Customer Service | Help | FAQ | Report a Data Error | About
Tip: To sort articles by sourceā€¦

PEP-Web Tip of the Day

After you perform a search, you can sort the articles by Source. This will rearrange the results of your search, displaying articles according to their appearance in journals and books. This feature is useful for tracing psychoanalytic concepts in a specific psychoanalytic tradition.

For the complete list of tips, see PEP-Web Tips on the PEP-Web support page.

Renn, P. (2017). Epilogue: Creative Attachments: Clinical Practice Through an Attachment Theory Lens. Psychoanal. Inq., 37(5):355.

(2017). Psychoanalytic Inquiry, 37(5):355


Epilogue: Creative Attachments: Clinical Practice Through an Attachment Theory Lens

Paul Renn, DSW

Having reread and reflected upon these articles, what strikes me most strongly is the idiosyncratically creative ways in which the authors combine attachment theory and research with their particular form of psychoanalysis, using this felicitous combination to inform their clinical work. This would seem to reflect both the universal, multifaceted aspects of human attachment and Wachtel’s contention that we all have our own Bowlby. By extension, it may also be argued that we all have our own version of psychoanalysis! In this context, I am reminded of Mitchell’s (1993) observation that what we see in the patient’s clinical material will inevitably be influenced by our own idiomatic thoughts, theories, and systems of ideas. That said, these articles, individually and collectively, suggest that embracing an attachment dimension can greatly enhance our understanding of our patients’ subjective experience and illustrate how this approach can productively inform our clinical work.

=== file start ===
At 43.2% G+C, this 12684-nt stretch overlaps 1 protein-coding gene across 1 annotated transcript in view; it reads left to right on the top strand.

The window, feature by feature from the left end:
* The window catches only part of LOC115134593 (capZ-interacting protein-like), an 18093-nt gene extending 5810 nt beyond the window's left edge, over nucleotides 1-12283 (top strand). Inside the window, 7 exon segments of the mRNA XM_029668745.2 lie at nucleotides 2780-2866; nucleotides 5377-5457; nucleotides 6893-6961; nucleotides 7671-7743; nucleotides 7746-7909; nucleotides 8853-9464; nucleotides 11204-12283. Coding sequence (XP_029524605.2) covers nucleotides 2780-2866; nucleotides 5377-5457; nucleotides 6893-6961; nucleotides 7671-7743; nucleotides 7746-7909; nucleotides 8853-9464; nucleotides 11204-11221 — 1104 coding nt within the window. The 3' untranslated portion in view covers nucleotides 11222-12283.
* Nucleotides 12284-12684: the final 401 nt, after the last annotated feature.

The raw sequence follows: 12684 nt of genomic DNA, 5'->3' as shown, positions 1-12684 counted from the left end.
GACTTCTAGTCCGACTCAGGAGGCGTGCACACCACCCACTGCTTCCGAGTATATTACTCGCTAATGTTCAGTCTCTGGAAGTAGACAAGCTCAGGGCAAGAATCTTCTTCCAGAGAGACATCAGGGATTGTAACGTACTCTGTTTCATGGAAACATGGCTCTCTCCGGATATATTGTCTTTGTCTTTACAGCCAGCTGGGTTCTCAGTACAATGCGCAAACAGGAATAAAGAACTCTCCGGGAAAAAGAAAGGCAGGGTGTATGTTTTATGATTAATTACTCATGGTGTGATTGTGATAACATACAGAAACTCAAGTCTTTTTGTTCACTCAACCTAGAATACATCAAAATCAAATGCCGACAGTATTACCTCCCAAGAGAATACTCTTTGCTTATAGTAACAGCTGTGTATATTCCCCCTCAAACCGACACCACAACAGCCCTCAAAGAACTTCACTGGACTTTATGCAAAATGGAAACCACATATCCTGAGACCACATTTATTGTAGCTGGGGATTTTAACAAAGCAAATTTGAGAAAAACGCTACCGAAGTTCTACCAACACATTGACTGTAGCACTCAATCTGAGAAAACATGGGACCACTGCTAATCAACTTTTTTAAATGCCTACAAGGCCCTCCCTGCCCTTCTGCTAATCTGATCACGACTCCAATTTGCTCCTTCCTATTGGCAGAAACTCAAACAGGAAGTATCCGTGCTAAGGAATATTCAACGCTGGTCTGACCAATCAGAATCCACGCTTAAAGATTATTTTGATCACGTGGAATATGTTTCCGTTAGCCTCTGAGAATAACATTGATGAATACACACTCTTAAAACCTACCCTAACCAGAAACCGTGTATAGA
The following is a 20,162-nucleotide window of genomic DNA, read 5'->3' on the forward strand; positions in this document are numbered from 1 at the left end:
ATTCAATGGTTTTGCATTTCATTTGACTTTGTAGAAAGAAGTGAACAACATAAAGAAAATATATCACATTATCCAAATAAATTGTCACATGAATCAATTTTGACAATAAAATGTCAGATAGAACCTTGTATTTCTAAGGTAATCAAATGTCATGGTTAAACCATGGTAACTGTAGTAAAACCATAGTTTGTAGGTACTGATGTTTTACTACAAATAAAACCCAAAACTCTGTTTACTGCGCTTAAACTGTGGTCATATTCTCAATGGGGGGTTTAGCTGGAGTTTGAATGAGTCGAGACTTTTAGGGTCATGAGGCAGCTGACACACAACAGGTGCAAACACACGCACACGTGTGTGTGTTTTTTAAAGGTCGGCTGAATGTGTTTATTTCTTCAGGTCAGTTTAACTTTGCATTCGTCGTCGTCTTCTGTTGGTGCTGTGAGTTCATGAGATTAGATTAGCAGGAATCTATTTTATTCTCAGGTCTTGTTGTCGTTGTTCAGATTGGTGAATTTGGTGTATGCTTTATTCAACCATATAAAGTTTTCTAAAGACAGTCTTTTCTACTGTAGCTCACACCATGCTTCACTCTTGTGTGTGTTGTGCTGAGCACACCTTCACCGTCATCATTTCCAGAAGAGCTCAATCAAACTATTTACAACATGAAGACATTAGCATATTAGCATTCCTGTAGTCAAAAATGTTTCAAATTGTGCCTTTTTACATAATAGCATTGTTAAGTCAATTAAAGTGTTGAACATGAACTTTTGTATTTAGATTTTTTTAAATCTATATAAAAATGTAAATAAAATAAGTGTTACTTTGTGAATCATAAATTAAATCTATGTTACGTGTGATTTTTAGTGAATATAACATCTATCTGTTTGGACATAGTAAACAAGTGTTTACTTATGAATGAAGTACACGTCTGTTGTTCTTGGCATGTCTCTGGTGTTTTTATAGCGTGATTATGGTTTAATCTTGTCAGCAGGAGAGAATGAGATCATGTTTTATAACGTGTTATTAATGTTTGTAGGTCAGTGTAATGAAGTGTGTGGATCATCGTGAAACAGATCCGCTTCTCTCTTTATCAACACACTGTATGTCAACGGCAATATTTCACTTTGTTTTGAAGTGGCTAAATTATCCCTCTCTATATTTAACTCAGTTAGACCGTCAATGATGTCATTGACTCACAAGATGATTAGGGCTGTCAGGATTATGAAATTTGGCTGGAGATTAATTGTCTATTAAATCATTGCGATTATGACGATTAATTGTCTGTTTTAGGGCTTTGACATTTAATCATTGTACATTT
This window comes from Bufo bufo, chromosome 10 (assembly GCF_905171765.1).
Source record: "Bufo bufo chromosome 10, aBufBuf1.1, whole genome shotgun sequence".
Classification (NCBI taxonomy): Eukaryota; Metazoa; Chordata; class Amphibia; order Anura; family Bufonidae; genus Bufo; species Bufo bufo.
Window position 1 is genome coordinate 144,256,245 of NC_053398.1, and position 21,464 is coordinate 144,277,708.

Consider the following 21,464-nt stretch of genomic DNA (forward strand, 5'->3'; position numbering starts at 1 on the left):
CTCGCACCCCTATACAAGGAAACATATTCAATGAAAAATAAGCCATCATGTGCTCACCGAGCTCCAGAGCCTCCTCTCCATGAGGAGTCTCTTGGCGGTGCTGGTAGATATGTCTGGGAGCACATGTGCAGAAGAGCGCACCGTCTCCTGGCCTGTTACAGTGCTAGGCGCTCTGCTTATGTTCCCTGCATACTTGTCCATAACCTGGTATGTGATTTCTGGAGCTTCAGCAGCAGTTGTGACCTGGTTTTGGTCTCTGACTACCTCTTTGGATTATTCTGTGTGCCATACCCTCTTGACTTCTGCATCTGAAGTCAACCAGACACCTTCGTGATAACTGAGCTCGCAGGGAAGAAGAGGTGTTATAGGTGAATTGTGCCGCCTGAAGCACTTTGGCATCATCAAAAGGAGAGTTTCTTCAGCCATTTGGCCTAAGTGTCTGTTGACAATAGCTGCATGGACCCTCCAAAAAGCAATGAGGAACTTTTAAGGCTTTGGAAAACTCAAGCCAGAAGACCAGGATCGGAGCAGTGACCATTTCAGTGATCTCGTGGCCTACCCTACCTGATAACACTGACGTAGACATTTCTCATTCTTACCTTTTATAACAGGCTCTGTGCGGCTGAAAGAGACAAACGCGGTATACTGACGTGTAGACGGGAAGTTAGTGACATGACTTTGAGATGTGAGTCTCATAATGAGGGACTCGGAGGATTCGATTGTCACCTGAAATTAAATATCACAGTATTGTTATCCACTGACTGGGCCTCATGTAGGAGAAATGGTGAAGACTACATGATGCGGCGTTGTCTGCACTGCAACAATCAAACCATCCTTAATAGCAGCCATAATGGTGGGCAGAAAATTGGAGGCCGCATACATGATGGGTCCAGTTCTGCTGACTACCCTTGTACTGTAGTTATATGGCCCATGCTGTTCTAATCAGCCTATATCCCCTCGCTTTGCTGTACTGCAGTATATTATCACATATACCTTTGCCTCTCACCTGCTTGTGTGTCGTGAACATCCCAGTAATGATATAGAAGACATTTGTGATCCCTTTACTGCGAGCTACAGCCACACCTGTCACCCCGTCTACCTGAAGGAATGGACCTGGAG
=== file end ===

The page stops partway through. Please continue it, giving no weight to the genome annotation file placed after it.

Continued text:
The articles also support the view that attachment theory should not be thought of as a theoretical model separate and distinct from psychoanalysis but, rather, as a psychoanalytic perspective. As Liotti points out, this is implicit in Bowlby’s own writing. Indeed, on the relatively sparse occasions that Bowlby wrote about the clinical applications of attachment theory, he repeatedly employed the term adopt when speaking of the therapist who might use attachment theory in his or her clinical work (Bowlby, 1988).

[This is a summary excerpt from the full text of the journal article. The full text of the document is available to journal subscribers on the publisher's website here.]

Copyright © 2018, Psychoanalytic Electronic Publishing, ISSN 2472-6982 Customer Service | Help | FAQ | Download PEP Bibliography | Report a Data Error | About

WARNING! This text is printed for personal use. It is copyright to the journal in which it originally appeared. It is illegal to redistribute it in any form.